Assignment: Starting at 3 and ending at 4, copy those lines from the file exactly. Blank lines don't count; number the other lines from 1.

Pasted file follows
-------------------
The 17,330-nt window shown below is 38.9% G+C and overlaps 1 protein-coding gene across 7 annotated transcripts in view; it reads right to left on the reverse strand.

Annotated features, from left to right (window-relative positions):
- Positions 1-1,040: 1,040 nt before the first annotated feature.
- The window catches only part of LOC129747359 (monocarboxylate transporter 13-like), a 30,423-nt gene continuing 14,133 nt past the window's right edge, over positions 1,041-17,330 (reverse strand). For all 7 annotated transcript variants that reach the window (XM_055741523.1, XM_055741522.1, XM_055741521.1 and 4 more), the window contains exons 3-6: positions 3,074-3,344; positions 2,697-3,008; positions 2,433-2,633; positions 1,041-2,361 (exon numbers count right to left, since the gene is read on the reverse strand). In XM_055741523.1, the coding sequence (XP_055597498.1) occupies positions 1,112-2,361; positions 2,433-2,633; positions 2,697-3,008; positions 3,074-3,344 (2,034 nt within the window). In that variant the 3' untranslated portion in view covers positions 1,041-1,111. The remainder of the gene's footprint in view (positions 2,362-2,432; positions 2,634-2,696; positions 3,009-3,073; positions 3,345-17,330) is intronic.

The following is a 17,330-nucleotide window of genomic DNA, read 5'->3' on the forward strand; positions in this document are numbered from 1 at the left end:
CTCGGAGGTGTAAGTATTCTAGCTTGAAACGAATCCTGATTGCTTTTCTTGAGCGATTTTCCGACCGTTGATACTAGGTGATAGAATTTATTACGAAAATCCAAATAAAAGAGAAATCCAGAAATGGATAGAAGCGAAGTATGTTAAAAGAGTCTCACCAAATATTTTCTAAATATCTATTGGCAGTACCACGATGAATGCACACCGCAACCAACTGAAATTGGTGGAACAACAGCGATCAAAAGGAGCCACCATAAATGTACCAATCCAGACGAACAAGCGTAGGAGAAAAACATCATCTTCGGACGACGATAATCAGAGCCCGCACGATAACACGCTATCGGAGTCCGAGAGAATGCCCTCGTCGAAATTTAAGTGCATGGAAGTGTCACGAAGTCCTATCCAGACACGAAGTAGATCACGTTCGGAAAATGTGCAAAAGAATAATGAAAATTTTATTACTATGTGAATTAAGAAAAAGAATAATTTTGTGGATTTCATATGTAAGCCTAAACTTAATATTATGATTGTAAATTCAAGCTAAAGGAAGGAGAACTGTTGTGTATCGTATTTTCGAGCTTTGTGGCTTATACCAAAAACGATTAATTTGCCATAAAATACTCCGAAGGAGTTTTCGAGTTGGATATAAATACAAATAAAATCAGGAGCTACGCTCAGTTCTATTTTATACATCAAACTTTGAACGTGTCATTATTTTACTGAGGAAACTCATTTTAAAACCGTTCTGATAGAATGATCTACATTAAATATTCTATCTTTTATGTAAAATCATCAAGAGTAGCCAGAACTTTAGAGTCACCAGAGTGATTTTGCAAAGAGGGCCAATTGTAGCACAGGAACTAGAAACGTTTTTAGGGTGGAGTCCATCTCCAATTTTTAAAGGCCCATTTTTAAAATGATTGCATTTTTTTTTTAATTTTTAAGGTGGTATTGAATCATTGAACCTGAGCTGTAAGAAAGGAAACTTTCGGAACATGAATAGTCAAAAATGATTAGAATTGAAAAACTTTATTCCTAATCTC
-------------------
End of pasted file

- Positions 1-1,040: 1,040 nt before the first annotated feature.
- The window catches only part of LOC129747359 (monocarboxylate transporter 13-like), a 30,423-nt gene continuing 14,133 nt past the window's right edge, over positions 1,041-17,330 (reverse strand). For all 7 annotated transcript variants that reach the window (XM_055741523.1, XM_055741522.1, XM_055741521.1 and 4 more), the window contains exons 3-6: positions 3,074-3,344; positions 2,697-3,008; positions 2,433-2,633; positions 1,041-2,361 (exon numbers count right to left, since the gene is read on the reverse strand). In XM_055741523.1, the coding sequence (XP_055597498.1) occupies positions 1,112-2,361; positions 2,433-2,633; positions 2,697-3,008; positions 3,074-3,344 (2,034 nt within the window). In that variant the 3' untranslated portion in view covers positions 1,041-1,111. The remainder of the gene's footprint in view (positions 2,362-2,432; positions 2,634-2,696; positions 3,009-3,073; positions 3,345-17,330) is intronic.